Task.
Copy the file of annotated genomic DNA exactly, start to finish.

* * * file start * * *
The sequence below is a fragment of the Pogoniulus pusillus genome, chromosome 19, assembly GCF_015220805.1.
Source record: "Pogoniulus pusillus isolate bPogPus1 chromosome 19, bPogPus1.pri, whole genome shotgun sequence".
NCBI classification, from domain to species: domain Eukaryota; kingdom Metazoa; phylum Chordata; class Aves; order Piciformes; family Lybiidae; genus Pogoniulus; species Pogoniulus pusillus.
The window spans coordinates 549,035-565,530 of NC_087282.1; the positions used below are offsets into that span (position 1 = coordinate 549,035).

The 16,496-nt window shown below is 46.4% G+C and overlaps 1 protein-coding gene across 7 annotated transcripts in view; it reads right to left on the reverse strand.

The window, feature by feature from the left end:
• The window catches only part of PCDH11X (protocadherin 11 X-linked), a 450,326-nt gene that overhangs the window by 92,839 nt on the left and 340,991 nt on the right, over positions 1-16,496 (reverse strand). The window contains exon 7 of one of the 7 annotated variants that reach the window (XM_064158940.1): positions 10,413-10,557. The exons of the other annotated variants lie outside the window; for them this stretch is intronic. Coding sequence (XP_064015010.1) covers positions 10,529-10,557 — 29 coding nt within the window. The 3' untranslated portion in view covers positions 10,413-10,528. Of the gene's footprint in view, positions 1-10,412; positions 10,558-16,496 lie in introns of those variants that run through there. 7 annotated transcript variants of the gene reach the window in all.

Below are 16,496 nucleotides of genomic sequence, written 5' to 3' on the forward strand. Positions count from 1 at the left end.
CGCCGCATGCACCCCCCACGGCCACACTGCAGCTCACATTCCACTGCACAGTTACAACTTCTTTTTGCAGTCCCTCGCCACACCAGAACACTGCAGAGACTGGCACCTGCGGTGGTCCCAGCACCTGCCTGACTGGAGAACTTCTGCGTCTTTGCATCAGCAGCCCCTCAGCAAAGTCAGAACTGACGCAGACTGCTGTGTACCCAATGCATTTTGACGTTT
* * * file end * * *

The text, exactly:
The sequence below is a fragment of the Pogoniulus pusillus genome, chromosome 19, assembly GCF_015220805.1.
Source record: "Pogoniulus pusillus isolate bPogPus1 chromosome 19, bPogPus1.pri, whole genome shotgun sequence".
NCBI classification, from domain to species: domain Eukaryota; kingdom Metazoa; phylum Chordata; class Aves; order Piciformes; family Lybiidae; genus Pogoniulus; species Pogoniulus pusillus.
The window spans coordinates 549,035-565,530 of NC_087282.1; the positions used below are offsets into that span (position 1 = coordinate 549,035).

The 16,496-nt window shown below is 46.4% G+C and overlaps 1 protein-coding gene across 7 annotated transcripts in view; it reads right to left on the reverse strand.

The window, feature by feature from the left end:
• The window catches only part of PCDH11X (protocadherin 11 X-linked), a 450,326-nt gene that overhangs the window by 92,839 nt on the left and 340,991 nt on the right, over positions 1-16,496 (reverse strand). The window contains exon 7 of one of the 7 annotated variants that reach the window (XM_064158940.1): positions 10,413-10,557. The exons of the other annotated variants lie outside the window; for them this stretch is intronic. Coding sequence (XP_064015010.1) covers positions 10,529-10,557 — 29 coding nt within the window. The 3' untranslated portion in view covers positions 10,413-10,528. Of the gene's footprint in view, positions 1-10,412; positions 10,558-16,496 lie in introns of those variants that run through there. 7 annotated transcript variants of the gene reach the window in all.

Below are 16,496 nucleotides of genomic sequence, written 5' to 3' on the forward strand. Positions count from 1 at the left end.
CGCCGCATGCACCCCCCACGGCCACACTGCAGCTCACATTCCACTGCACAGTTACAACTTCTTTTTGCAGTCCCTCGCCACACCAGAACACTGCAGAGACTGGCACCTGCGGTGGTCCCAGCACCTGCCTGACTGGAGAACTTCTGCGTCTTTGCATCAGCAGCCCCTCAGCAAAGTCAGAACTGACGCAGACTGCTGTGTACCCAATGCATTTTGACGTTT